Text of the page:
The Ultimate Bedside Alarm Clock
AmkaMani was designed to replace that trusty alarm clock that you’ve always had by your bed. It’s attractive, simple, and designed for fumble-handed, sleepy, hit-the-snooze-button accessibility.
Customizable, Locale-Aware Display
AmkaMani features a GIANT display that can be customized to dozens of fonts and colors and easily dimmed to near-black (pretty much required for a dark room).
AmkaMani is localized in English, French, Spanish and German. Additionally, it will adapt to whatever display format your phone uses (AM/PM or Military Time).
Fig. 1: iPhone SE Screen
Fig. 2: iPhone XSMax Screen
Fig. 3: iPad Pro 12.9-Inch (German)
Fig. 4: iPhone SE Screen
Fig. 5: iPhone 8Plus Screen
Fig. 6: English With Finnish Locale
Fig. 7: Spanish
Fig. 8: French
Fig. 9: German
Quickly Change Font and/or Color
You change the font and color by long-pressing in the main time display. This brings up two pickers that allow you to choose a font and color.
The font and color will be used throughout the app.
Long-press in the pickers to return to the main display.
Fig. 10: Initial Display Font and Color
Fig. 11: Cyan Color, Block Font
Fig. 12: Green Color, Old English Font
It’s extremely important to be able to drastically reduce the display brightness of a bedside alarm clock, as a bright display can actually be irritating in a dark room (and it uses a lot of your phone battery).
You dim AmkaMani by simply swiping up or down on one of the sides of the screen.
Doing this will cause a slider to pop up (Figs. 14 and 15), and sliding down dims the screen (sliding up brightens the screen).
Fig. 13: Before Dimming
Fig. 14: Dimming Slider on Left
Fig. 15: Dimming Slider on Right
Fig. 16: After Dimming
This actually dims the screen brightness; not just the display colors, so the energy used by the app drops dramatically.
The sliders are designed to be visible; even with a fully-dimmed screen.
If you bring up either the Clock Font and Color Editor, or the Alarm Editor, the screen will brighten while the editor is up, then will return to the brightness that you selected for the clock, once you close the editor.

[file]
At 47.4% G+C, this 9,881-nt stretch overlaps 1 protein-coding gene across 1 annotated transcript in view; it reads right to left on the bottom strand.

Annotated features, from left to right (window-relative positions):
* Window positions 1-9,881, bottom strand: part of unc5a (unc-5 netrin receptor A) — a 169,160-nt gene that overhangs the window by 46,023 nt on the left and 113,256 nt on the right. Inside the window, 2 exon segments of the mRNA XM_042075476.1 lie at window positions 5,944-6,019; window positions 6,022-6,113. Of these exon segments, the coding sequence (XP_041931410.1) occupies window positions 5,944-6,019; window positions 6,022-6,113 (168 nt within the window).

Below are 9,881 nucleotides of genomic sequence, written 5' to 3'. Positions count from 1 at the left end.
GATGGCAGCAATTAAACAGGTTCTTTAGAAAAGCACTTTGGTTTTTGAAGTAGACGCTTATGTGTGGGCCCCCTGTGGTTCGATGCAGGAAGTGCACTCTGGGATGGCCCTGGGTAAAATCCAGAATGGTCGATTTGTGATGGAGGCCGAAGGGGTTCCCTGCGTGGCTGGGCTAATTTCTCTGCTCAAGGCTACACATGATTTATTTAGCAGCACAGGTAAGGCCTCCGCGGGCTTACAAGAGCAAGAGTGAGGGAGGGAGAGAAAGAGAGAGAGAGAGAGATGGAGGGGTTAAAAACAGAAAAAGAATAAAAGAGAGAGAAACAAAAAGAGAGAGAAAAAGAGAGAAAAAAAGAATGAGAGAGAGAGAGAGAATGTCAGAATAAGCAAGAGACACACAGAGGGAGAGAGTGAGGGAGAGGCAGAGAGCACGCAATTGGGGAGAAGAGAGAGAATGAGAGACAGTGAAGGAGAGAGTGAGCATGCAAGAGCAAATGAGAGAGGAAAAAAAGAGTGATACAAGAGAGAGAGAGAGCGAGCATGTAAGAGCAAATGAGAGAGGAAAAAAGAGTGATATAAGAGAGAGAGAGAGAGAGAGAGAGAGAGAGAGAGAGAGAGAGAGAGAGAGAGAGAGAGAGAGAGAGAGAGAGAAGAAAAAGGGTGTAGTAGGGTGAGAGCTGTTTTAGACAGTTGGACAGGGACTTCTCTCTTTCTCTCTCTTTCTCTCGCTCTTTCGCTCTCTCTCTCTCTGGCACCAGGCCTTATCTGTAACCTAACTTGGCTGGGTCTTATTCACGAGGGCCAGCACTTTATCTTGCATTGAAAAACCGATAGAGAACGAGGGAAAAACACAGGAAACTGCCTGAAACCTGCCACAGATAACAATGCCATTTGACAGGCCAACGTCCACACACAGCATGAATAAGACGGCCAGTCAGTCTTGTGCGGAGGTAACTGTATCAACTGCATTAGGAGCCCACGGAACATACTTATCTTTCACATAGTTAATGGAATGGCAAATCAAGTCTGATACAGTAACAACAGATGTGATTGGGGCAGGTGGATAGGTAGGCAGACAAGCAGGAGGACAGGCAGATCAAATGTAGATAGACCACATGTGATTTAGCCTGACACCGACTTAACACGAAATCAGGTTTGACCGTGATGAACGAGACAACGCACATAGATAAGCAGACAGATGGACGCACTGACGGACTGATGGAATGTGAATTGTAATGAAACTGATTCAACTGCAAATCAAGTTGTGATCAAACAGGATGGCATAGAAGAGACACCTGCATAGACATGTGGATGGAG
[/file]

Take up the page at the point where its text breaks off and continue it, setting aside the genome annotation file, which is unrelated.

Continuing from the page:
A Quick Note About A Dimmed Screen
When you choose a dimmed level, the app will remember that level and restore it when you start up. This means that the screen could suddenly go very dark when you start the app.
Worry not. Simply swipe up on either side of the screen to brighten the app.
Also, the app will always restore the original screen brightness when you leave the app. This means that the screen could suddenly get brighter (or darker) when you send AmkaMani to the background.
Finally, when the alarm goes off, the screen is fully brightened. If you then deactivate (long press) the alarm, the screen will remain bright (but the app will remember the original dimmed level that you set, and restore it the next time that you restart the app).
If you snooze (quick touch the screen) while the alarm is going off, the screen will darken again (assuming it was dark before the alarm went off).
There are three alarms in AmkaMani. They appear as small time displays along the bottom of the screen (Fig. 17).
Fig. 17: The Three Alarm Displays
You activate or deactivate an alarm by touching its display.
If you long-press the display, that alarm’s Edit Screen appears (Figs. 18, 19, 20).
Fig. 18: Sound Mode
Fig. 19: Music Mode
Fig. 20: Silent Mode
The alarm will not go off while you are in the Alarm Editor Screen.
At the top of the display, are two switches (Active and Vibrate -Vibrate may not be shown on iPads, which do not support vibrate).